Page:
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Archives for the SPC Convective Outlook are updated daily (approximately) with a live map at the beginning of each article. Follow the link at the end of the article to check for current updates on the NOAA/NWS Storm Prediction Center website. Also, see Archives for Chicago's hourly weather data on CARDINAL NEWS Magazine.


Sunday, June 9, 2024

SPC Jun 9, 2024 2000 UTC Day 1 Convective Outlook

LIVE MAP (ABOVE) ... SPC 2000Z Day 1 Outlook

Day 1 Convective Outlook
NWS Storm Prediction Center Norman OK
0258 PM CDT Sun Jun 09 2024

Valid 092000Z - 101200Z


A broad area of isolated severe hail and damaging wind potential
exists today from parts of the Northwest into the High Plains,
southern Plains, and lower Mississippi Valley/Southeast. A
relatively greater severe threat may exist this afternoon and early
evening across parts of Arkansas, southwest Tennessee, northern
Mississippi, and northern/central Alabama.

...20z Update...

No changes are need to the D1 Outlook. Thunderstorm activity has
begun across much of the Marginal Risk area extending from the
Northwest into the High/Southern Plains, and into the lower
Mississippi Valley. Activity is expected to remain widely scattered
with potential for a few instances of damaging winds and hail.

The more concentrated severe risk area remains evident across the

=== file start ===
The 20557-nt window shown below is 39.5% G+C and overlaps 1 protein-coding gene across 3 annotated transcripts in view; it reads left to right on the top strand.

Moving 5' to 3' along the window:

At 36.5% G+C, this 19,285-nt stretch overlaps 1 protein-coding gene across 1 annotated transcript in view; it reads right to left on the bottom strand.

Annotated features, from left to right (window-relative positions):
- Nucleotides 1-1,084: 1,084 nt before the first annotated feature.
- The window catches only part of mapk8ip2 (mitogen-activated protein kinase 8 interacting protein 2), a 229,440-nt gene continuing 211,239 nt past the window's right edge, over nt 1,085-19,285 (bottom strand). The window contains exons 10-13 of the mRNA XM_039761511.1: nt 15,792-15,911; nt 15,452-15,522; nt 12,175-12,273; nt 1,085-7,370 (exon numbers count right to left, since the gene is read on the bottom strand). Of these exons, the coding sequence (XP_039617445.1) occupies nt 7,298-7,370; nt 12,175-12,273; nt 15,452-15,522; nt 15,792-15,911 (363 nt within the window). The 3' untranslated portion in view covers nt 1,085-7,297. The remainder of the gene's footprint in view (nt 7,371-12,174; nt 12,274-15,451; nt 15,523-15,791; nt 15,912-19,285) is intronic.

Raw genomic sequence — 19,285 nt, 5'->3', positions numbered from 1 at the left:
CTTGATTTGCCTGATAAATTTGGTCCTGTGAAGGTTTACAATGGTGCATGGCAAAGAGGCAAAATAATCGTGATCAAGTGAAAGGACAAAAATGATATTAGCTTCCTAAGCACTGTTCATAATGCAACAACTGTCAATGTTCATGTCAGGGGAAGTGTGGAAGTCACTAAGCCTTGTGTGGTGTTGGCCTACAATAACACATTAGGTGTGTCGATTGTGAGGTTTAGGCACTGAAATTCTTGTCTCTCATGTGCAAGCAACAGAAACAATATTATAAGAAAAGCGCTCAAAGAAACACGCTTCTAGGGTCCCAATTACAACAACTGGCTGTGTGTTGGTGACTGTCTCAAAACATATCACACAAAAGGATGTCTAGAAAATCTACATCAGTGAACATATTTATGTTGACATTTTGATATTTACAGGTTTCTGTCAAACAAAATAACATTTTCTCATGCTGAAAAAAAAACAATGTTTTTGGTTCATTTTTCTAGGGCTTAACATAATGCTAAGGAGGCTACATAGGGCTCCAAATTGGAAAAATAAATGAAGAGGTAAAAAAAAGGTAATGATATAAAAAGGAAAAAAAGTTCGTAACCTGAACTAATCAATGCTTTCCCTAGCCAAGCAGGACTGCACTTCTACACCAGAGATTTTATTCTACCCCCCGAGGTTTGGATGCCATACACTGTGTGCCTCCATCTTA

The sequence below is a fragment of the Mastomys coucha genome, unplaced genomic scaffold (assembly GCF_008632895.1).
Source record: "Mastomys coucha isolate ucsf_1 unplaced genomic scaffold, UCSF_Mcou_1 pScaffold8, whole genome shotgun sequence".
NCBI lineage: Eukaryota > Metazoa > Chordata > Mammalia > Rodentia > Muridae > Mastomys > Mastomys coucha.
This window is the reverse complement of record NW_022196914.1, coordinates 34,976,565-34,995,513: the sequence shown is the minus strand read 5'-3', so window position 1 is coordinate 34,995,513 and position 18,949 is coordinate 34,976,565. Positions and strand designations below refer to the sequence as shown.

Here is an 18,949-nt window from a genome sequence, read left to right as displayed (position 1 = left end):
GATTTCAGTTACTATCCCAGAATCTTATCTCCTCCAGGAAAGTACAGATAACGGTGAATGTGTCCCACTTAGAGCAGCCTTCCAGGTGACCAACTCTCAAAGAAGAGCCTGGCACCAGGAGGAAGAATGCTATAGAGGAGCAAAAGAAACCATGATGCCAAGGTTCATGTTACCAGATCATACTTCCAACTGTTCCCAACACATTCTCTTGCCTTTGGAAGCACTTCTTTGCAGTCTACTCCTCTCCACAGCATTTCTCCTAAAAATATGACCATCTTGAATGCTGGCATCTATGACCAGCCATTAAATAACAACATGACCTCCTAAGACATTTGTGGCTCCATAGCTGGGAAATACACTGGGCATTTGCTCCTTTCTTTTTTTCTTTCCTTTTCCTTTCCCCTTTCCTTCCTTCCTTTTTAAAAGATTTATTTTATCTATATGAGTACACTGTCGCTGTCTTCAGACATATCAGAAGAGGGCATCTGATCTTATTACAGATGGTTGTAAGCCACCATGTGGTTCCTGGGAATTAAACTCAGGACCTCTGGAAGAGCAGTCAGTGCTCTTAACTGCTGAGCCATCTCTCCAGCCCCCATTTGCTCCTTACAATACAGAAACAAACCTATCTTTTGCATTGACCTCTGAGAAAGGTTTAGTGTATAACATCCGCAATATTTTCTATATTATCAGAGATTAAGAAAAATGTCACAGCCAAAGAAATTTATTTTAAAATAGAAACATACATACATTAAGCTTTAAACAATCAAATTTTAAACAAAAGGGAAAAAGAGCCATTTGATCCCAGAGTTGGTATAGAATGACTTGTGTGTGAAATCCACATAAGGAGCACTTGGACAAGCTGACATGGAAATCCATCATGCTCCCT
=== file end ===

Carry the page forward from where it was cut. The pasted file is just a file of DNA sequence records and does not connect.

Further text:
lower Mississippi Valley into the Southeast. Visible satellite shows
initiation ongoing across northwestern Arkansas near a diffuse
surface boundary. This activity will spread east and southeastward
through the afternoon. Ahead of this activity, daytime heating has
allowed a broad region of 2000-3000 J/kg of MLCAPE extending from
Arkansas into northern Mississippi and Alabama. This will support
multi-cell clusters capable of damaging wind and a few instances of
hail. The Slight Risk covers this risk well, with no updates needed
at this time.

..Thornton/Goss.. 06/09/2024

.PREV DISCUSSION... /ISSUED 1120 AM CDT Sun Jun 09 2024/

...Lower Mississippi Valley/Southeast...
A MCV is present over southern MO/northern AR late this morning.
Outflow from this activity has spread south of the remnant ongoing
convection into central AR and far western TN. A very moist
low-level airmass across the lower MS Valley will continue to
destabilize as strong diurnal heating occurs through the afternoon.
Moderate to strong instability will likely develop across parts of
AR, western TN, and northern MS, with MLCAPE values potentially
reaching around 2000-3500 J/kg. Stronger mid-level flow will tend to
remain displaced to the north of the warm sector today across the OH
Valley, Mid-Atlantic, and Northeast in association with an upper
trough/low centered over eastern Canada. Still, some enhancement to
the mid-level flow due to the MCV, with gradually strengthening
west-northwesterly winds at mid/upper levels, should support
sufficient deep-layer shear for thunderstorm organization. Current
expectations are for robust thunderstorms to develop along/near the